Until the beginning of the 20th century, nitric acid was prepared commercially by reacting sulphuric acid with either potassium nitrate (saltpetre) or with sodium nitrate (Chile saltpetre or nitre). Up to four tonnes of the two ingredients were placed into large retorts and heated over a furnace. The volatile product vapourized and was collected for distillation.
An acid of between 93-95%(wt) was produced. In 1903 the electric-arc furnace superseded this primitive original technique. In the arc process, nitric acid was produced directly from nitrogen and oxygen by passing air through an electric-arc furnace.
Although the process benefitted from an inexhaustible supply of free feed material (air), the power consumption for the arc furnace soon became cost prohibitive. Researchers returned to the oxidation of ammonia in air, (recorded as early as 1798) in an effort to improve production economics. In 1901 Wilhelm Ostwald had first achieved the catalytic oxidation of ammonia over a platinum catalyst. The gaseous nitrogen oxides produced could be easily cooled and dissolved in water to produce a solution of nitric acid. This achievement began the search for an economic process route. By 1908 the first commercial facility for production of nitric acid, using this new catalytic oxidation process, was commissioned near Bochum in Germany.
The Haber-Bosch ammonia synthesis process came into operation in 1913, leading to the continued development and assured future of the ammonia oxidation process for the production of nitric acid. During World War 1, the intense demand for explosives and synthetic dyestuffs created an expansion of the nitric acid industry. Many new plants were constructed, all of which employed the ammonia oxidation process. This increased demand served as the impetus for several breakthroughs in process technology. These included:
(a) The development of chrome-steel alloys for tower construction, replacing the heavy stoneware and acid-proof bricks. This enabled process pressures above atmospheric levels to be used.
(b) The improved design of feed preheaters enabled higher process temperatures to be attained. Higher temperatures improved the yields and capacities, and also reduced equipment requirements.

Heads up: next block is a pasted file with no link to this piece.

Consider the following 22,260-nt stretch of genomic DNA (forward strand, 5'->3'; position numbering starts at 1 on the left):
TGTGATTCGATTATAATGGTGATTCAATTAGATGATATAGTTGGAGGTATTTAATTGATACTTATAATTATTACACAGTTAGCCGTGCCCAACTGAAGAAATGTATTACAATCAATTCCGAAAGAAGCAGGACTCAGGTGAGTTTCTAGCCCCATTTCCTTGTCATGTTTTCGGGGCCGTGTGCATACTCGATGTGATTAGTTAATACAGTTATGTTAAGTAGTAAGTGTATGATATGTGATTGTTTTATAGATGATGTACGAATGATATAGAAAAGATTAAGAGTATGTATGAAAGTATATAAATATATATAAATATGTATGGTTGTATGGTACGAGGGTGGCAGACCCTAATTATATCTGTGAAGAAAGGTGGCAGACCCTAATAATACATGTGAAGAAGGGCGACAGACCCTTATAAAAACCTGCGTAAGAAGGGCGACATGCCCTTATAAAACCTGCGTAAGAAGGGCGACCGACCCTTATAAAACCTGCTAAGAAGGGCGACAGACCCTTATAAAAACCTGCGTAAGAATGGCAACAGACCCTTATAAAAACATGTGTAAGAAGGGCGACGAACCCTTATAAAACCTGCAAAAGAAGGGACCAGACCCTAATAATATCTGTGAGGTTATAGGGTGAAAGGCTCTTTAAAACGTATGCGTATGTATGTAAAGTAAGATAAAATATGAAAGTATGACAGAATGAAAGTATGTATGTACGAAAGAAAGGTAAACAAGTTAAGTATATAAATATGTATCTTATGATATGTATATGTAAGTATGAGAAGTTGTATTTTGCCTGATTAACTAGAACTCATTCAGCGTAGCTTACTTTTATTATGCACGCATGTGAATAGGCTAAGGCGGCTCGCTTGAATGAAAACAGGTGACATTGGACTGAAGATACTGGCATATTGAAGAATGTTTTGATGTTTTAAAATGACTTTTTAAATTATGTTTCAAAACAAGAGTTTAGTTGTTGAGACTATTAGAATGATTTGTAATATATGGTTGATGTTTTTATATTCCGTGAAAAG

(c) Early developments in automatic process control improved process performance and reduced labour requirements. All of these factors helped to improve the process efficiency. The increasing availability of ammonia reduced processing costs still further.
In the late 1920’s the development of stainless steels enabled manufacturers to use higher operating pressures. The increase in yield and lower capital requirements easily justified the use of highpressure operation despite increased ammonia consumption. The introduction of higher pressure processes resulted in a divergence of operating technique within the industry. The United States producers opted for a high-pressure system, using a constanthigh pressure throughout the process. The European manufacturers opted for a split-pressure system. This latter system entails operating the ammonia oxidation section at atmospheric pressure, while the absorption unit is operated at higher pressures (capitalising on improved absorption rates). Recent developments in the ammonia oxidation process have included efforts to reduce catalyst losses in the process.
Platinum recovery filters have been installed at various stages in the process. Gold/palladium gauze filter pads have been added on the exit side of the catalyst bed, inside the reactor/converter units. These filters have reportedly ensured a platinum recovery of 80% (Ref. PT4).
Another trend has been for the use of additional filters in the downstream units. These filters are of alumino-silicate construction. Perhaps the greatest progress in nitric acid production technology has been in the manufacture of strong nitric acid ( >90% by weight). Advances in the areas of super-azeotropic distillation and in highpressure absorption are most significant. For further information consult References PT4 to PTl 1, PT14 and PT15.
Research work is continually being performed in an effort to reduce nitrogen oxide emissions from nitric acid plants. The Humphreys and Glasgow/Bolme nitric acid process is just one example of a new philosophy being applied to the absorption systems of weak nitric acid plants (50-68% by weight). Nitrogen oxide emissions have been reduced from 2000-5000 ppm to less than 1000 ppm (Ref. PT12, PT13). For the production of stronger nitric acid, tail gases are now being treated by selective or non-selective catalytic combustion systems. These innovative units have reduced the nitrogen oxide emissions to below 400 ppm (Ref. PT5, PT6).
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